BERGER BLAMES DOT FOR FUNDING SHORTFALL: "We’ve known for years that the Map Act was something that we were going to have to have money for, so they’ve known about that. We also, for at least a year, have known the issues dealing with the extra money that was utilized to pay for damage during the hurricanes," Berger told WRAL News. "The question is, among some members, why has this all of the sudden come up as a crisis, and what could they have done to manage through it?" Agency defenders have pointed to laws setting a minimum and maximum for the DOT's cash reserve as one reason for the fiscal straits that have left pre-planning for some 900 projects on hold. In addition, the impact of Map Act settlements and additional storm-related expenses have further exasperated the cash balance issue. Most recently, the Cooper administration made a request for $50 million to help address Hurricane Dorian expenses by the department.
PEDESTRIAN SAFETY INITIATIVE WILL START WITH DOWNTOWN RALEIGH: A state agency in North Carolina wants to find ways to improve pedestrian safety across the state, beginning with downtown Raleigh. The Office of State Human Resources began the "WalkSmartNC" initiative on Thursday with the help of the Governor's Highway Safety Program and other agencies. The initiative will start with the collection of public feedback from pedestrians, with a focus on a 60-block area in the center of Raleigh. Feedback will be collected for the next 30 days through an online safety study that includes a mobile app and interactive map. The human resources office says the study's findings will be used to create a pilot safety-awareness campaign and a best practices guide that could be used by other communities and organizations.
VEHICLE PARKED AT ELON UNIVERSITY JEWISH CENTER SHOT AT DURING YOM KIPPUR SERVICE: Elon police are investigating after a car was found damaged by gunfire outside a Jewish student center Wednesday night, according to a release from the department. Just after 8 p.m. Wednesday, Oct. 9, police were called to Truitt Drive in reference to a damaged vehicle. Officers found a bullet lodged in the roof rack of the vehicle, bullet fragments in the wall of the rear cargo area, and damage to the rear cargo area glass. The vehicle was parked outside the Chabad Elon Jewish Student Center while the owner attended a Yom Kippur event. No one was injured. Police Chief Kelly Blackwelder said in the release that this incident is not currently being investigated as a hate crime, but the scope of the investigation could shift as more information becomes available.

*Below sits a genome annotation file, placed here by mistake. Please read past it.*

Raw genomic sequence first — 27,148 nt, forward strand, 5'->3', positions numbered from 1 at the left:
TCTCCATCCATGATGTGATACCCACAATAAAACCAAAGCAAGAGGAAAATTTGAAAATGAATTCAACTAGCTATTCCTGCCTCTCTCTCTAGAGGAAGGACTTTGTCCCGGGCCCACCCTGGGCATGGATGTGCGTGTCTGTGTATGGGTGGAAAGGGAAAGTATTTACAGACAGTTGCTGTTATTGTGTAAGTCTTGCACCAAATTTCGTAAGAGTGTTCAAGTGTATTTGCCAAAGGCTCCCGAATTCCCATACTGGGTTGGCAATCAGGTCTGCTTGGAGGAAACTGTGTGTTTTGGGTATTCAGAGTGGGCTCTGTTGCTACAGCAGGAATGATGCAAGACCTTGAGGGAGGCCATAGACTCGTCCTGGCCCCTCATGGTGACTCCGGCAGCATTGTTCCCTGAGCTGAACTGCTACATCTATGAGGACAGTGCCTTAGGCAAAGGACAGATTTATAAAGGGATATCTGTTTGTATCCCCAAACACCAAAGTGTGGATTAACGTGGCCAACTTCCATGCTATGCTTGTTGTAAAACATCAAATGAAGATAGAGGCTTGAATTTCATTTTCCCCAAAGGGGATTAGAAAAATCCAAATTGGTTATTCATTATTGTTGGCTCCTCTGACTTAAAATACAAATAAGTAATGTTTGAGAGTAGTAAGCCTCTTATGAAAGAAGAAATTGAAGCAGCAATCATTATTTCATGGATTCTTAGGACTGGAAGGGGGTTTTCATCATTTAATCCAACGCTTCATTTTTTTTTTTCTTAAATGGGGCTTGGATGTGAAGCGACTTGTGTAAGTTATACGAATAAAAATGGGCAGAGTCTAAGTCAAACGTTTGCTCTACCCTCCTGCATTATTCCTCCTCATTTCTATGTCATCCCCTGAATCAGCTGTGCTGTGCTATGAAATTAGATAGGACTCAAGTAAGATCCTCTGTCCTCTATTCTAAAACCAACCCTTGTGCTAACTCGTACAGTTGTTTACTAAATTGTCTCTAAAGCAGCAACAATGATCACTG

TRUMP ATTACKS BIDEN AND OMAR IN UGLY MINNESOTA RALLY: Biden “was never considered smart,” Trump said. “He was never considered a good senator. He was only a good vice president because he figured out how to kiss Barack Obama’s ass.” Trump’s own vice president, Mike Pence, has been criticized for being too obsequious to the president. Trump also mocked Omar, the first Somali-American in Congress. “How hell did that ever happen?” he said of her election, adding: “Congresswoman Omar is an America-hating socialist.” While Trump talked about Omar, images of her in a headscarf flashed on the arena’s screens. “Leaders in Washington brought large numbers of refugees to your state from Somalia,” Trump said, at which point a sizable portion of the crowd booed, “without considering the impact on schools and communities and taxpayers.”
TWO GIULIANI "ASSOCIATES" ARRESTED AT AIRPORT TRYING TO FLEE COUNTRY: Federal prosecutors unsealed charges on Thursday against two men who have aided President Trump’s efforts to gather damaging information in Ukraine about his political opponents, a criminal case that signaled growing legal exposure for the president’s allies as Mr. Trump tries to blunt an impeachment inquiry in Congress. The indictment of the two men, Lev Parnas and Igor Fruman, sketched a complex scheme to violate campaign finance laws and did not accuse Mr. Trump of wrongdoing. But it revealed new details about the push to pressure Ukraine: a campaign encouraged by Mr. Trump, led by his private lawyer Rudolph W. Giuliani and assisted by obscure figures like Mr. Parnas and Mr. Fruman. It directly connected the two men to a key element of the pressure campaign, an effort to recall the United States ambassador to Ukraine, Marie L. Yovanovitch, after she became a focus of criticism from many of Mr. Trump’s allies. Mr. Parnas and Mr. Fruman donated money and pledged to raise additional funds in 2018 — some violating legal limits — for a congressman who was then enlisted in the campaign to oust her, court papers showed.